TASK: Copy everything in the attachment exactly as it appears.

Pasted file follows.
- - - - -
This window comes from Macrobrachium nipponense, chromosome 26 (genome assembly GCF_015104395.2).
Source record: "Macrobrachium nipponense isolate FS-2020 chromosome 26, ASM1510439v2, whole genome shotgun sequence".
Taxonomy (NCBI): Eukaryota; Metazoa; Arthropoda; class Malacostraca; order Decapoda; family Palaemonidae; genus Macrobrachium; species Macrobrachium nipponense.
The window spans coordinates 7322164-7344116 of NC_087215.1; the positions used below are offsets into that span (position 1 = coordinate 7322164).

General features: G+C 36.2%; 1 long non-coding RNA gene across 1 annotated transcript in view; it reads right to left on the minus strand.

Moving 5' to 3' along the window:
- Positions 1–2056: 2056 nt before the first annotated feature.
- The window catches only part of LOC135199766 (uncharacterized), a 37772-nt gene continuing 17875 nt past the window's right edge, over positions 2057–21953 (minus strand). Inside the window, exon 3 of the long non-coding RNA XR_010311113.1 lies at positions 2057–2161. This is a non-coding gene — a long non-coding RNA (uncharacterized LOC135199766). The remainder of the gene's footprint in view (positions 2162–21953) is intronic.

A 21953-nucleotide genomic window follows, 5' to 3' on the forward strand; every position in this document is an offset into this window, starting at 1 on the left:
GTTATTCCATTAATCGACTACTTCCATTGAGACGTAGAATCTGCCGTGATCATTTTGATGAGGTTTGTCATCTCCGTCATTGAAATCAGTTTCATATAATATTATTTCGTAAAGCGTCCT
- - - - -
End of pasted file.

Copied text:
This window comes from Macrobrachium nipponense, chromosome 26 (genome assembly GCF_015104395.2).
Source record: "Macrobrachium nipponense isolate FS-2020 chromosome 26, ASM1510439v2, whole genome shotgun sequence".
Taxonomy (NCBI): Eukaryota; Metazoa; Arthropoda; class Malacostraca; order Decapoda; family Palaemonidae; genus Macrobrachium; species Macrobrachium nipponense.
The window spans coordinates 7322164-7344116 of NC_087215.1; the positions used below are offsets into that span (position 1 = coordinate 7322164).

General features: G+C 36.2%; 1 long non-coding RNA gene across 1 annotated transcript in view; it reads right to left on the minus strand.

Moving 5' to 3' along the window:
- Positions 1–2056: 2056 nt before the first annotated feature.
- The window catches only part of LOC135199766 (uncharacterized), a 37772-nt gene continuing 17875 nt past the window's right edge, over positions 2057–21953 (minus strand). Inside the window, exon 3 of the long non-coding RNA XR_010311113.1 lies at positions 2057–2161. This is a non-coding gene — a long non-coding RNA (uncharacterized LOC135199766). The remainder of the gene's footprint in view (positions 2162–21953) is intronic.

A 21953-nucleotide genomic window follows, 5' to 3' on the forward strand; every position in this document is an offset into this window, starting at 1 on the left:
GTTATTCCATTAATCGACTACTTCCATTGAGACGTAGAATCTGCCGTGATCATTTTGATGAGGTTTGTCATCTCCGTCATTGAAATCAGTTTCATATAATATTATTTCGTAAAGCGTCCT